From Fowl to Zebras: Animals as You've Never Seen Them Before

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It's easy to take this amazing planet we inhabit for granted. While National Geographic's school of nature photography may have its place, there's something remarkable and whimsical that happens when a fine art photographer takes her lens to Earth's creatures -- they become poetry. Today, we turn to five such photographers, whose portraits of animals -- unusual, otherworldly, kooky, tender, charismatic -- make the eye swoon and the heart sing.

1. ANDREW ZUCKERMAN: CREATURE

Andrew Zuckerman is one of my absolute favorite photographers working today, his Wisdom and Music projects are priceless time-capsules of contemporary culture and his thoughts on curiosity and rigor as the key to creativity is a beautiful articulation of my own credo. In Creature, Zuckerman brings his exquisite signature style, crisp yet tender, to Earth's beings. With equal parts detail and delight, he captures the spirt of these diverse creatures, from panthers to fruit bats to bald eagles, in a way that makes them seem familiar and fresh at once, and altogether breathtaking.

Asian Elephant

Image courtesy of Andrew Zuckerman

Six banded armadillo

Image courtesy of Andrew Zuckerman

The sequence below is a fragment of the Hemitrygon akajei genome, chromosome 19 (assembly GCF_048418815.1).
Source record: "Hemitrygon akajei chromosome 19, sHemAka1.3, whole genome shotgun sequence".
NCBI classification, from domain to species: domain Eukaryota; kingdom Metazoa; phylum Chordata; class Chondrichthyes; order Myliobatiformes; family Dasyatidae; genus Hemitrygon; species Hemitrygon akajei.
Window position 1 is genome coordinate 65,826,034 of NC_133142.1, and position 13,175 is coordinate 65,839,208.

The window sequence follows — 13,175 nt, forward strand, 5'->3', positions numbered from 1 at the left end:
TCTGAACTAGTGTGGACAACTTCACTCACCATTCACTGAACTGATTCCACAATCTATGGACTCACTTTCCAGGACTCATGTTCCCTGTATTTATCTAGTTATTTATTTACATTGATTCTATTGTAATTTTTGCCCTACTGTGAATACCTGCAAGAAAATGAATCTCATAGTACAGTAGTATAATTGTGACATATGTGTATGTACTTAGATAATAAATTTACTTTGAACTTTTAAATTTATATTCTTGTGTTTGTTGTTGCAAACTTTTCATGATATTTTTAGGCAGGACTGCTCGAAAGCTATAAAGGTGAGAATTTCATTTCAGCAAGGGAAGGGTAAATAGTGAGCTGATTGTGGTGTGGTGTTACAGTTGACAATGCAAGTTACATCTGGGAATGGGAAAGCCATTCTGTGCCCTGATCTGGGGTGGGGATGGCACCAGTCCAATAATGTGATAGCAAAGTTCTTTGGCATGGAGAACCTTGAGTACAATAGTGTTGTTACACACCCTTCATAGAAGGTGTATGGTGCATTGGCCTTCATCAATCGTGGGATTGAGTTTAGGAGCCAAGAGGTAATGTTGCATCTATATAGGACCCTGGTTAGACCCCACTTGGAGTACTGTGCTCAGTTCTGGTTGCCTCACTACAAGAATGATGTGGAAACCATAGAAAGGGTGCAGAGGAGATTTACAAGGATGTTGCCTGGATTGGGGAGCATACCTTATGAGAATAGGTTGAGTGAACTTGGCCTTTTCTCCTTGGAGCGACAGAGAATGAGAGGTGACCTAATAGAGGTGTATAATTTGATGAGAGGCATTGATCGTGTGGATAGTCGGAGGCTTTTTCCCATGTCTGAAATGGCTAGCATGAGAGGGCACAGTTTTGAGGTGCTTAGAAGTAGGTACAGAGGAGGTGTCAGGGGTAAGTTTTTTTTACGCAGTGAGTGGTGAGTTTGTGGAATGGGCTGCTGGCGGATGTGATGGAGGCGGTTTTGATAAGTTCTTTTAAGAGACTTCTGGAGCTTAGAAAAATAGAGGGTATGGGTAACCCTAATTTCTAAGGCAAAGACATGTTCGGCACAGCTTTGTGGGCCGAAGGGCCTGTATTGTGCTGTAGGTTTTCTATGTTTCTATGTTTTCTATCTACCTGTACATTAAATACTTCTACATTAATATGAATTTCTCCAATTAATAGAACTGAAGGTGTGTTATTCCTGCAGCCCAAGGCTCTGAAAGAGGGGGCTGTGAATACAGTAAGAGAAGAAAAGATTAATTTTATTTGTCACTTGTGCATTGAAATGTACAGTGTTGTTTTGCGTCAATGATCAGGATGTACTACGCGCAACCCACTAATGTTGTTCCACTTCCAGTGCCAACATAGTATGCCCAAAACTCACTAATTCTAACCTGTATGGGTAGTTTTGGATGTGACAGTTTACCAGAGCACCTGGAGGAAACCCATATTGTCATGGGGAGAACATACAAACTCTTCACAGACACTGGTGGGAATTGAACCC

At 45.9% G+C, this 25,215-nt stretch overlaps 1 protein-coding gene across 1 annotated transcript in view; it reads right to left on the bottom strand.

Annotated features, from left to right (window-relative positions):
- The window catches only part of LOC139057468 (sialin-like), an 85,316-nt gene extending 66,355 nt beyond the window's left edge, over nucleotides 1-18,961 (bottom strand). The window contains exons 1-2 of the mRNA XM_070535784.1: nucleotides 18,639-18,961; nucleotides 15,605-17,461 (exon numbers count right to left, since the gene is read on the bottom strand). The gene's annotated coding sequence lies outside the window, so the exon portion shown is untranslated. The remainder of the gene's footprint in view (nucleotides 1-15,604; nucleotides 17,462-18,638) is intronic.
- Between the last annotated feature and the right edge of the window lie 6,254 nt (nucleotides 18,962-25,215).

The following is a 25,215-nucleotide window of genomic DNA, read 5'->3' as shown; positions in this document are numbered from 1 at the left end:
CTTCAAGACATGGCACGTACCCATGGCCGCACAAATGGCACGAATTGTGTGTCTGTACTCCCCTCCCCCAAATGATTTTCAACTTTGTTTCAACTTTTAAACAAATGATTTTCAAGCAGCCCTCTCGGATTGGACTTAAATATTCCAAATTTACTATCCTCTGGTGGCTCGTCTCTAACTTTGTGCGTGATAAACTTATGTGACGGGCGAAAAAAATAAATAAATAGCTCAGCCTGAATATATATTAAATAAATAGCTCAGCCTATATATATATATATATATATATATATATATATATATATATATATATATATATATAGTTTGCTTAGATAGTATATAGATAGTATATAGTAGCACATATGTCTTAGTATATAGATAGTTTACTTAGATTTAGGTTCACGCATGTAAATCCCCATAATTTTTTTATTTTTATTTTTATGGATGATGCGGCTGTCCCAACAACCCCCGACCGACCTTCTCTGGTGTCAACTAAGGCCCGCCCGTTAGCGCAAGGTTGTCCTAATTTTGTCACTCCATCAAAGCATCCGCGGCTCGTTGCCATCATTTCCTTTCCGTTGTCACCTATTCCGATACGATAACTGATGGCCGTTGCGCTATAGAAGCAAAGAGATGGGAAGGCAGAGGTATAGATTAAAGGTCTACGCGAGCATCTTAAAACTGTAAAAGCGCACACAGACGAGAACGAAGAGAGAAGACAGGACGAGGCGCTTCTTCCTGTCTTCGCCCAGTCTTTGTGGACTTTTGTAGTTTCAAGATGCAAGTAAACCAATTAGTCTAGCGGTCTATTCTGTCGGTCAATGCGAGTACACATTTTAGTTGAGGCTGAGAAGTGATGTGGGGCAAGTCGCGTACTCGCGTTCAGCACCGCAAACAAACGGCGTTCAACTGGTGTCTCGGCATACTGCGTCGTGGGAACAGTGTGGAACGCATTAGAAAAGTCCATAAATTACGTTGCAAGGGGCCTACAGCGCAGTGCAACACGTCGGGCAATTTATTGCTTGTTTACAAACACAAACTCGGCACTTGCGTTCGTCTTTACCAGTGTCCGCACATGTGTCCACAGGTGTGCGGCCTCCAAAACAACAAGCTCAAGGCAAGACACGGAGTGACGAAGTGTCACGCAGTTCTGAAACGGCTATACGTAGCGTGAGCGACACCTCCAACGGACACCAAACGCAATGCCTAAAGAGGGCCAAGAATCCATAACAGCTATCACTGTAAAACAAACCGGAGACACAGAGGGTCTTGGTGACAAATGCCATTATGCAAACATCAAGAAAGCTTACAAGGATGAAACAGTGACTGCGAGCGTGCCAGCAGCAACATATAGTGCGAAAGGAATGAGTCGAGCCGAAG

Mandrill Monkey

Image courtesy of Andrew Zuckerman

Grant's Zebra

Image courtesy of Andrew Zuckerman

Common Dove

Image courtesy of Andrew Zuckerman

Canary

Image courtesy of Andrew Zuckerman

African Crested Porcupine

Image courtesy of Andrew Zuckerman

Image courtesy of Andrew Zuckerman

Reticulated Giraffe

Image courtesy of Andrew Zuckerman

The project also features a companion children's alphabet book (and we know how much I love those) titled Creature ABC. In 2008, Zuckerman followed up with the equally exquisite Bird.

2. TIM FLACH: DOGS

From photographer Tim Flach and Creative Review editor Lewis Blackwell comes Dogs -- a series of incredibly artful, soulful portraits of man's best friend, first featured here several months ago.

With a potent blend of playfulness and profound respect, Flach captures the remarkable diversity of dogs, both of appearance and of character, and our complex relationship with them in a poetic and spellbinding visual narrative.

From shelter dogs to show-winners to dogs who sniff out explosives, the book spans an incredible range of personalities, portrayed in beautiful images generously stretched across full-bleed double-page spreads and lined with insightful commentary on everything from dog racism (did you know that there are more black dogs in shelters than any other fur color?) to historical background on how different breeds came to be and curious facts about them.

They can entertain us, protect us, teach us how to love, do what they are told, and tell us what is going to happen next. They can even extend our lives. We think we train them to do the work, but they have in turn found a way for us to provide for them. This great form that has forged so many different kinds of dog is the inspiration for this book. The result is an unprecedented insight and visualization of what dogs are and can be.

3. TAMARA STAPLES: FAIREST FOWL